Money woes forcing break up of Genesis Development


JEFFERSON, Iowa — Financial troubles are causing the board of directors of Genesis Development to hand off some of the company’s services to another agency and seek a partner in order to keep providing the others.

Founded in 1973, Genesis Development provides mental health and physical and intellectual disability services to more than 4,000 clients in 13 Iowa counties. The company has facilities in 16 Iowa towns: Adel, Ames, Belle Plaine, Boone, Clarinda, Grinnell, Guthrie Center, Indianola, Jefferson, Lenox, Perry, Pocahontas, Storm Lake, Toledo, Winterset and Woodward.

“Over the last several weeks, Genesis has identified a number of financial difficulties,” the Genesis Development Board of Directors said Friday in a statement to Genesis employees. “We are facing a budget shortfall as we enter the final quarter of the year.”

The Jefferson-based non-profit agency has faced financial struggles for several years, going from a $980,000 profit in 2017, for instance, to a $1.3 million loss in 2018. As with virtually all social service agencies in Iowa, Genesis Development’s operations were harmed by the Iowa Legislature’s decision in 2016 to privatize the administration of the state’s Medicaid insurance system.

Longtime Genesis Development CEO Terry L. Johnson retired July 31 after 40 years with the agency.

The board’s statement said interim CEO Wendy Malone would move to an advisory role in order to “reduce expenses.” Malone is also the president of Imagine the Possibilities, a Maquoketa-based agency providing a similar range of services to Genesis Development.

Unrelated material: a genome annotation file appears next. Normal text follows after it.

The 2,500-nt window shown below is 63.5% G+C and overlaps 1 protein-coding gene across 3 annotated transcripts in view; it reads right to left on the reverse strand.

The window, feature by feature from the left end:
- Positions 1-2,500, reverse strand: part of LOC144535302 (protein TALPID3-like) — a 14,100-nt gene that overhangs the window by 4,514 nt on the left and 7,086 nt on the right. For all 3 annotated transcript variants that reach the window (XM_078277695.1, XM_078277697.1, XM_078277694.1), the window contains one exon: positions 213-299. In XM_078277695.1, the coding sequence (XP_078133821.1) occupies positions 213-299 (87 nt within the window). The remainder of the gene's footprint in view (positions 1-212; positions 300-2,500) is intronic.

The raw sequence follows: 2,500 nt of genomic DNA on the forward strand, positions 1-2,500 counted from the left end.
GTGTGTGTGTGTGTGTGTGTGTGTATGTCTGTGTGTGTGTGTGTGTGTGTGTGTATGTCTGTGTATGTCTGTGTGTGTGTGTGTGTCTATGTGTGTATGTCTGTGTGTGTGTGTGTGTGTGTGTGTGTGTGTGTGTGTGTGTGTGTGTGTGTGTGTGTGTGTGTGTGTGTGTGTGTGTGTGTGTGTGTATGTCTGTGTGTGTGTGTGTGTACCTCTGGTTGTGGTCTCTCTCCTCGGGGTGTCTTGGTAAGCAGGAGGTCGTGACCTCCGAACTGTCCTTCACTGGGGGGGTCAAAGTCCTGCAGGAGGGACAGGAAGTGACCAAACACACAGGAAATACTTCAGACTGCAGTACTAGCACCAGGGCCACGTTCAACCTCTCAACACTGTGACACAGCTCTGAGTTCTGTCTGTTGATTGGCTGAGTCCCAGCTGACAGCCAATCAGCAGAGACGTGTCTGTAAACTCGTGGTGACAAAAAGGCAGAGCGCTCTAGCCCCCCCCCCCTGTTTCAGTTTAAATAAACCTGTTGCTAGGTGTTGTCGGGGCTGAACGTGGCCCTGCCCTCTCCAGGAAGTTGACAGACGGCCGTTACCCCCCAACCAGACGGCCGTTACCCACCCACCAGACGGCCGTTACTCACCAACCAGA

As part of the restructuring, Genesis will “transfer mental health services to Zion Recovery effective Oct. 5,” according to the board’s statement. Genesis currently provides mental health services from its office in the Dallas County Hospital in Perry and manages the Hope Wellness Center in Woodward, which offers crisis stabilization and transitional living services.

Zion Recovery will reportedly take over Hope Wellness and rename it the Safe Harbor Crisis Stabilization Center.

Carrie Wilde, Genesis Development director of services-central region, informed employees Wednesday that the board of directors was moving to “prepare a proposal to present to another statewide agency that has expressed interest in working with Genesis,” and “the best option at this point is to move forward with a partnership.”

Wilde sought to calm possible anxieties among the roughly 500 Genesis employees about the security of their jobs while Genesis pursues “partnership identification.”

“This means we will probably have a different name, but we will still be able to serve the people we care for and maintain our jobs,” Wilde said. “I strongly believe if we stay strong, we’ll come out the other side without too many bumps and bruises.”


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